The Buffer Zone concept was promulgated by the Department of National Parks and Wildlife Conservation in Nepal in 1993 for certain protected areas to encourage the local communities to be more reliant on economic activities within such a zone rather than illegally exploiting the resources inside National Parks. The second purpose was to make the communities more aware of wildlife conservation since it is in their best economic interests to reduce poaching of rhinos and tigers which can make tourism profitable.
At Chitwan National Park, home to approximately 300,000 people, a Buffer Zone Management Committee was established as well as 21 User Committees and 1,700 User Groups. At Bardia National Park, a Buffer Zone Management Committee was established as well as 15 User Committees and at least 226 User Groups. Some 50 % of the Department of National Parks and Wildlife Conservation’s (DNPWC's) protected area gross revenue from tourism is distributed to the local communities through these committees and groups. In mid-2012 the Department of National Parks and Wildlife Conservation substantially increased the entry fees to those visiting Chitwan National Park, Bardia National Park and Suklaphanta Wildlife Reserve, increasing revenue partly to enable a larger amount to be paid to the local communities.
One way that the communities around Bardia National Park help to protect rhinos is to contribute voluntarily over 100 youths to patrol the borders of Bardia National Park and this has become more efficient due to the better coordination between the park and the community. In Chitwan National Park, 22 user committees provide voluntary anti-poaching units of between 9 and 13 people for each unit. In 2011 and 2012 local farmers and villagers became more experienced and committed, spotting outsiders coming into the area possibly attempting to find out about rhinos to poach.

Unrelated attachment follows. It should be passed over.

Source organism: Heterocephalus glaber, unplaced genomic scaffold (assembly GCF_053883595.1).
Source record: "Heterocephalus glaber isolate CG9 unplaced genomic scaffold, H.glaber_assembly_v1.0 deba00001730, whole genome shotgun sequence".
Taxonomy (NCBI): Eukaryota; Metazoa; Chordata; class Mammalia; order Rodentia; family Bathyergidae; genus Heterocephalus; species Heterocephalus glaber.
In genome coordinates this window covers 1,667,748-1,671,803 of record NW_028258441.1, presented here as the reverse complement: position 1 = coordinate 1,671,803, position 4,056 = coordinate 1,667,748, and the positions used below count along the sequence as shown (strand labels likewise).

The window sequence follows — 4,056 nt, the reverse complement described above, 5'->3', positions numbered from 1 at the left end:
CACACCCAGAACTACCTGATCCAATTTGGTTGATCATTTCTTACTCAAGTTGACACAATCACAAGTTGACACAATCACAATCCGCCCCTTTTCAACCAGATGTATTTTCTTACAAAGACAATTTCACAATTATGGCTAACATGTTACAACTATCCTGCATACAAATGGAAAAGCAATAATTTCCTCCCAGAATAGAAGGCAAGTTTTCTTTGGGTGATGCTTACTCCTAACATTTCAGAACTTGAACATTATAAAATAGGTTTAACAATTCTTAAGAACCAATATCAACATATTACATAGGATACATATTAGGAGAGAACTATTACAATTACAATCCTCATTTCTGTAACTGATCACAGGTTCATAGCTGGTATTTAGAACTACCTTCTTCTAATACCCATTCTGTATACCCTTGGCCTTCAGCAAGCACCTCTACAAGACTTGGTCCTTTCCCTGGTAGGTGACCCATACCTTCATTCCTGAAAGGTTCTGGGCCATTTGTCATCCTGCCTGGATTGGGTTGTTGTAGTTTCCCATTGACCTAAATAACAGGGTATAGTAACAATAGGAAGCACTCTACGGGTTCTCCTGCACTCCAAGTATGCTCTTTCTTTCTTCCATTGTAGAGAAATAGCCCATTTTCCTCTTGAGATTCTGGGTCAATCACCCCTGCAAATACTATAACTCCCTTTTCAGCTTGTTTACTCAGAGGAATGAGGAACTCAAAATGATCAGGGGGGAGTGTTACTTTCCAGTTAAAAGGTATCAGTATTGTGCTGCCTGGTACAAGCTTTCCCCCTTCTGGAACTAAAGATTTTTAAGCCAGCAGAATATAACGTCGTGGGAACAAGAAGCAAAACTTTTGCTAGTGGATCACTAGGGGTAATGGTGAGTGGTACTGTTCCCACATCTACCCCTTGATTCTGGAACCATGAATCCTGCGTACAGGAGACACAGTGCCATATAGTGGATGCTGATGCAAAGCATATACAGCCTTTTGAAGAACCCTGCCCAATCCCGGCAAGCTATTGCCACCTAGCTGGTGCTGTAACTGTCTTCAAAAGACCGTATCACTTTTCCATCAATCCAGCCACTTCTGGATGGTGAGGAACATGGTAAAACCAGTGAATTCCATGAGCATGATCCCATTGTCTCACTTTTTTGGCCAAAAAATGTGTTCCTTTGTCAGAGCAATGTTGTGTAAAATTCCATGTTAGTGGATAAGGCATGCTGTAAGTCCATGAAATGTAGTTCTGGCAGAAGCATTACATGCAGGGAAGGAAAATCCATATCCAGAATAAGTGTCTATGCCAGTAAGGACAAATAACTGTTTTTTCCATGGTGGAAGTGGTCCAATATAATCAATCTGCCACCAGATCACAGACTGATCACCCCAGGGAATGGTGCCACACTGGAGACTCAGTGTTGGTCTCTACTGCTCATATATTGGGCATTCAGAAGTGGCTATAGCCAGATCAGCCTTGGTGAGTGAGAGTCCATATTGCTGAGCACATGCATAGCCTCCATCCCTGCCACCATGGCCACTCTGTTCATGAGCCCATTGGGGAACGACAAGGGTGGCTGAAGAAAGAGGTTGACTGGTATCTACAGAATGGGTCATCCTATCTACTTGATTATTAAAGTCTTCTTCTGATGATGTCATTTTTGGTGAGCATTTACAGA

There has been a large amount of support from NGOs. One of the largest Nepalese NGOs, the National Trust for Nature Conservation (NTNC), has been instrumental in their support including efforts to improve people’s livelihoods, safeguard people and crops from wild animals and investment to protect rhinos that wander into the Buffer Zone. NTNC also plays an important role in funding informants in the Buffer Zone to help catch rhino poachers and traders. NTNC set up a fund in 2005 and 2006 of NPR 5,000,000 (then worth US$ 69,444), the interest on which is used to pay informers to patrol outside the Park boundary and to help maintain anti-poaching vehicles. For example, in the north of Badia's National Park's Babai Valley NTNC and the DNPWC have set up anti-poaching units from the local communities. In one month alone, October 2012, these units helped to confiscate 41 guns from poachers in this area. Families who give up guns were supported with alternative livelihoods.
NTNC has additionally put considerable effort into educating the community on the importance of wildlife to their future wellbeing and encouraging those people living close to the Park boundary to plant crops unpalatable to rhinos and other wildlife (such as mint, citronella and camomile) as a deterrent to the farmers’ fields.